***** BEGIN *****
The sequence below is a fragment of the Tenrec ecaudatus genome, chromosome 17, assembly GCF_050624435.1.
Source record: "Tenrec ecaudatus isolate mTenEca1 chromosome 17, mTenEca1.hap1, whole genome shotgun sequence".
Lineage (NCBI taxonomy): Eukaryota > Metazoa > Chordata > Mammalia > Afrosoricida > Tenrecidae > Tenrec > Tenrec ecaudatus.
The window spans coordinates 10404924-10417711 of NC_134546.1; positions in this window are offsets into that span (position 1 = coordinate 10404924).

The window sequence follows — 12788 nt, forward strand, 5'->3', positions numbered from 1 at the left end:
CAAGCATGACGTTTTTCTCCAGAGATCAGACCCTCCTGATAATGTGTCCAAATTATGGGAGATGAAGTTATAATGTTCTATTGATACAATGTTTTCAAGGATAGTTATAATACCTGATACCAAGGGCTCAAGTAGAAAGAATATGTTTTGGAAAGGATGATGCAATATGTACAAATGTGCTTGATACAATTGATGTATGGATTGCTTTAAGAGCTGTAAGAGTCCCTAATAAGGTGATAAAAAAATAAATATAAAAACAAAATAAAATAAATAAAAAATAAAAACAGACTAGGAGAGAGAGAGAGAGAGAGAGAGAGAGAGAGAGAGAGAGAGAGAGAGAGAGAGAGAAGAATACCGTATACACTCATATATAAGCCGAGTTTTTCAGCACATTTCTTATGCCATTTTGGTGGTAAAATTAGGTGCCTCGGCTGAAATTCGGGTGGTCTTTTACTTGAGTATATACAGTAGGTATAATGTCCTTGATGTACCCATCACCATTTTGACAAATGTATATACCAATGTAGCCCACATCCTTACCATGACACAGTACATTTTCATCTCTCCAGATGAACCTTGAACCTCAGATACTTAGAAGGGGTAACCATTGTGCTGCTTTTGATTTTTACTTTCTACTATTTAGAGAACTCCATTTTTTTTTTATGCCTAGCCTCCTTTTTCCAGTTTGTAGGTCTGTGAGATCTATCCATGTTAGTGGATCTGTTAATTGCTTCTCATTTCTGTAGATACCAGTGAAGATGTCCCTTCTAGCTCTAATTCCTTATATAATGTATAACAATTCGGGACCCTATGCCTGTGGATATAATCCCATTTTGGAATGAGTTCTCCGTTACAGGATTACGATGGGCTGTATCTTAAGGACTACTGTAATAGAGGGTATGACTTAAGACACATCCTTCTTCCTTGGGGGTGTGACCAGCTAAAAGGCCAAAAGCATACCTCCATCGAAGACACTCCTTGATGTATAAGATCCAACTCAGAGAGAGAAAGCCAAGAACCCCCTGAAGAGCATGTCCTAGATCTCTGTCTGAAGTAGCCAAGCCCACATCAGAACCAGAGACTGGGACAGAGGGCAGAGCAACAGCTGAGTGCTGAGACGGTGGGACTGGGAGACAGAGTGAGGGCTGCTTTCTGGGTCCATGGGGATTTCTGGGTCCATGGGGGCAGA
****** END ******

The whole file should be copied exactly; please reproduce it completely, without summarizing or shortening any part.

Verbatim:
The sequence below is a fragment of the Tenrec ecaudatus genome, chromosome 17, assembly GCF_050624435.1.
Source record: "Tenrec ecaudatus isolate mTenEca1 chromosome 17, mTenEca1.hap1, whole genome shotgun sequence".
Lineage (NCBI taxonomy): Eukaryota > Metazoa > Chordata > Mammalia > Afrosoricida > Tenrecidae > Tenrec > Tenrec ecaudatus.
The window spans coordinates 10404924-10417711 of NC_134546.1; positions in this window are offsets into that span (position 1 = coordinate 10404924).

The window sequence follows — 12788 nt, forward strand, 5'->3', positions numbered from 1 at the left end:
CAAGCATGACGTTTTTCTCCAGAGATCAGACCCTCCTGATAATGTGTCCAAATTATGGGAGATGAAGTTATAATGTTCTATTGATACAATGTTTTCAAGGATAGTTATAATACCTGATACCAAGGGCTCAAGTAGAAAGAATATGTTTTGGAAAGGATGATGCAATATGTACAAATGTGCTTGATACAATTGATGTATGGATTGCTTTAAGAGCTGTAAGAGTCCCTAATAAGGTGATAAAAAAATAAATATAAAAACAAAATAAAATAAATAAAAAATAAAAACAGACTAGGAGAGAGAGAGAGAGAGAGAGAGAGAGAGAGAGAGAGAGAGAGAGAGAGAGAGAGAAGAATACCGTATACACTCATATATAAGCCGAGTTTTTCAGCACATTTCTTATGCCATTTTGGTGGTAAAATTAGGTGCCTCGGCTGAAATTCGGGTGGTCTTTTACTTGAGTATATACAGTAGGTATAATGTCCTTGATGTACCCATCACCATTTTGACAAATGTATATACCAATGTAGCCCACATCCTTACCATGACACAGTACATTTTCATCTCTCCAGATGAACCTTGAACCTCAGATACTTAGAAGGGGTAACCATTGTGCTGCTTTTGATTTTTACTTTCTACTATTTAGAGAACTCCATTTTTTTTTTATGCCTAGCCTCCTTTTTCCAGTTTGTAGGTCTGTGAGATCTATCCATGTTAGTGGATCTGTTAATTGCTTCTCATTTCTGTAGATACCAGTGAAGATGTCCCTTCTAGCTCTAATTCCTTATATAATGTATAACAATTCGGGACCCTATGCCTGTGGATATAATCCCATTTTGGAATGAGTTCTCCGTTACAGGATTACGATGGGCTGTATCTTAAGGACTACTGTAATAGAGGGTATGACTTAAGACACATCCTTCTTCCTTGGGGGTGTGACCAGCTAAAAGGCCAAAAGCATACCTCCATCGAAGACACTCCTTGATGTATAAGATCCAACTCAGAGAGAGAAAGCCAAGAACCCCCTGAAGAGCATGTCCTAGATCTCTGTCTGAAGTAGCCAAGCCCACATCAGAACCAGAGACTGGGACAGAGGGCAGAGCAACAGCTGAGTGCTGAGACGGTGGGACTGGGAGACAGAGTGAGGGCTGCTTTCTGGGTCCATGGGGATTTCTGGGTCCATGGGGGCAGA